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Decriminalizing Pot: Step Toward Prison Reform in Illinois?

PHOTO: Supporters of legislation that would reduce the punishment for marijuana possession in Illinois say it would help reduce the prison population. House Bill 218 would eliminate criminal penalties for marijuana possession of up to 30 grams, replacing them with a $100 fine. Photo credit: diseldemon/Flickr.
PHOTO: Supporters of legislation that would reduce the punishment for marijuana possession in Illinois say it would help reduce the prison population. House Bill 218 would eliminate criminal penalties for marijuana possession of up to 30 grams, replacing them with a $100 fine. Photo credit: diseldemon/Flickr.
March 19, 2015

SPRINGFIELD, Ill. - Correctional facilities in Illinois are over capacity, and supporters say a bill under consideration in Springfield would help reduce the prison population. House Bill 218, introduced by Representative Kelly Cassidy of Chicago, decriminalizes possession of small amounts of marijuana.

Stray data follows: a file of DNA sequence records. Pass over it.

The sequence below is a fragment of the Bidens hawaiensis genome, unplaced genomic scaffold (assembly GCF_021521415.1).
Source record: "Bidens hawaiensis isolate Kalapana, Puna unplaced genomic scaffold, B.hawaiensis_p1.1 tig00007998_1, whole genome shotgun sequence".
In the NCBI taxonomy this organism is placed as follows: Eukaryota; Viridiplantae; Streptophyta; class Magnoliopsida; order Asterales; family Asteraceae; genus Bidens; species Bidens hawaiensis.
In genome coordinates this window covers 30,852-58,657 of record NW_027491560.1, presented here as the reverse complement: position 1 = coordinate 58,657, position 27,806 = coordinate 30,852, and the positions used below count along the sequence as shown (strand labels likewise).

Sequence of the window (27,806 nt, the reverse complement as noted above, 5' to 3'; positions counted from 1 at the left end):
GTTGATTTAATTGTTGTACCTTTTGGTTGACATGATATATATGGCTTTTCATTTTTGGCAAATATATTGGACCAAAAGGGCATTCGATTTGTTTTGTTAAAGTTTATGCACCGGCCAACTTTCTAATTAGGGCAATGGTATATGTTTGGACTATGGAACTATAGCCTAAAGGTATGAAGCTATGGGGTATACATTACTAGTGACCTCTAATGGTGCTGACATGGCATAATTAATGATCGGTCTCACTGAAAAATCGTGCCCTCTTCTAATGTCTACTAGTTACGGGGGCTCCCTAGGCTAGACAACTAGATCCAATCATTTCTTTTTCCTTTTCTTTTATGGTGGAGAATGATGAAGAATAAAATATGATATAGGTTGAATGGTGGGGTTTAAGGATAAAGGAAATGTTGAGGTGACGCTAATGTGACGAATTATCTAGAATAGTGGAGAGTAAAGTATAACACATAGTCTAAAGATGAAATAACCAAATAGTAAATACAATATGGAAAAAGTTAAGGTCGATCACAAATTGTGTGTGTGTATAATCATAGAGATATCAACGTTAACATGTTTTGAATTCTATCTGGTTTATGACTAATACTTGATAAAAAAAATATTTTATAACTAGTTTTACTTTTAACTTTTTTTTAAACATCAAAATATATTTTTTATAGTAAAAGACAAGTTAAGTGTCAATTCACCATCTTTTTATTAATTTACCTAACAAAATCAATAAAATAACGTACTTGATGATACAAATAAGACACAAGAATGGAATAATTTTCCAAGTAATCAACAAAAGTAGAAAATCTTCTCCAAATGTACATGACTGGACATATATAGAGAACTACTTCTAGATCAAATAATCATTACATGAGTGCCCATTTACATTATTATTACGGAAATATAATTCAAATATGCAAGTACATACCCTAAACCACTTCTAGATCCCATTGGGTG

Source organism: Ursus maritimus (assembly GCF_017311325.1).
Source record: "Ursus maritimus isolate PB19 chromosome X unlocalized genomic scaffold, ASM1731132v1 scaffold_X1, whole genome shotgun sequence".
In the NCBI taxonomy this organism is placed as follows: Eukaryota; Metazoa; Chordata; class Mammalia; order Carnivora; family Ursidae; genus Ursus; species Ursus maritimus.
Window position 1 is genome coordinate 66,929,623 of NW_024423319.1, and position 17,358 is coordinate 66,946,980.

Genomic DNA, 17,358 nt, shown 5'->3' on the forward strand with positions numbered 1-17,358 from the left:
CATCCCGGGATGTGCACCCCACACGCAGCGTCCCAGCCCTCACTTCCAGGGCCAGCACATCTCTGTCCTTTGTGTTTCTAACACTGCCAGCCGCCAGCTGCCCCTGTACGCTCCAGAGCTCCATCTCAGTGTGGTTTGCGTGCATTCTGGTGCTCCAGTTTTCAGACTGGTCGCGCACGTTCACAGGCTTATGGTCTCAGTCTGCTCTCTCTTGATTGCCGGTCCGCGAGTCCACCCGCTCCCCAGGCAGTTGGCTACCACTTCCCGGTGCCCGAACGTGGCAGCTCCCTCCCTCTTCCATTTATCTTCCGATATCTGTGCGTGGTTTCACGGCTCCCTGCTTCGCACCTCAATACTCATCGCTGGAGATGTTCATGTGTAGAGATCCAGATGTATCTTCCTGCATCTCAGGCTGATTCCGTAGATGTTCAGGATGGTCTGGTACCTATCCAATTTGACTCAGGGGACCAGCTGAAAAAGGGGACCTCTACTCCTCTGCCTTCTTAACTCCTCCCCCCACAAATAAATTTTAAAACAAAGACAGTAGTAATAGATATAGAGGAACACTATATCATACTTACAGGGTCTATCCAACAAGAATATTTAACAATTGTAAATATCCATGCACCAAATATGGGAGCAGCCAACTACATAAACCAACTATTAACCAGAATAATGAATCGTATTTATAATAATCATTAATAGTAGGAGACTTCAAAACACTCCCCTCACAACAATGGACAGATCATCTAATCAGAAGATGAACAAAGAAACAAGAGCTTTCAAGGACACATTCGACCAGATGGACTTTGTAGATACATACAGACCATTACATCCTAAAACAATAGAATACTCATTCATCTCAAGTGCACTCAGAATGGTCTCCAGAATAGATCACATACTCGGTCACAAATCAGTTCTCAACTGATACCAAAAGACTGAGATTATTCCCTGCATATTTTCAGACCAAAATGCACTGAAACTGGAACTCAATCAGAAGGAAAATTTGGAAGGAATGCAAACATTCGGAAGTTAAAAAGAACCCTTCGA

Bryant Jackson Green, Criminal Justice policy analyst with the Illinois Policy Institute, says it would help to redirect criminal-justice resources to focus on crimes with more victims and public safety risks than marijuana possession.

"We only incarcerated around a few thousand people in the 1970s but that number has increased sevenfold to over 48,000 people today," says Jackson Green. "So this is sort of one small step to getting us back towards focusing on streamlining and reducing our prison population. It's not just about this one drug. "

If passed, HB 218 would punish marijuana possession under 30 grams with a fine of $100, and would lower penalties for possession of over 30 grams but less than 500. Currently possession of 30 grams of marijuana is punishable by up to one year in prison. Marijuana possession already has been decriminalized in more than a dozen states and Washington D.C.

Jackson Green says Illinois has the fifth highest arrest rate for marijuana possession and those arrests disproportionally falls on minority communities.

"It does matter that these are the people that tend to be punished most for this crime and it affects your ability to later on go on and find employment, get admission to college, to apply for student loans," he says. "It can have a really big impact on your future career prospects."

Jackson Green says there are economic benefits, to locking up fewer people. Research from the Vera Institute found it cost more than $38,000 a year to imprison someone in Illinois and Jackson Green says the state's prison system is more than 150 percent of capacity.

Mary Kuhlman, Public News Service - IL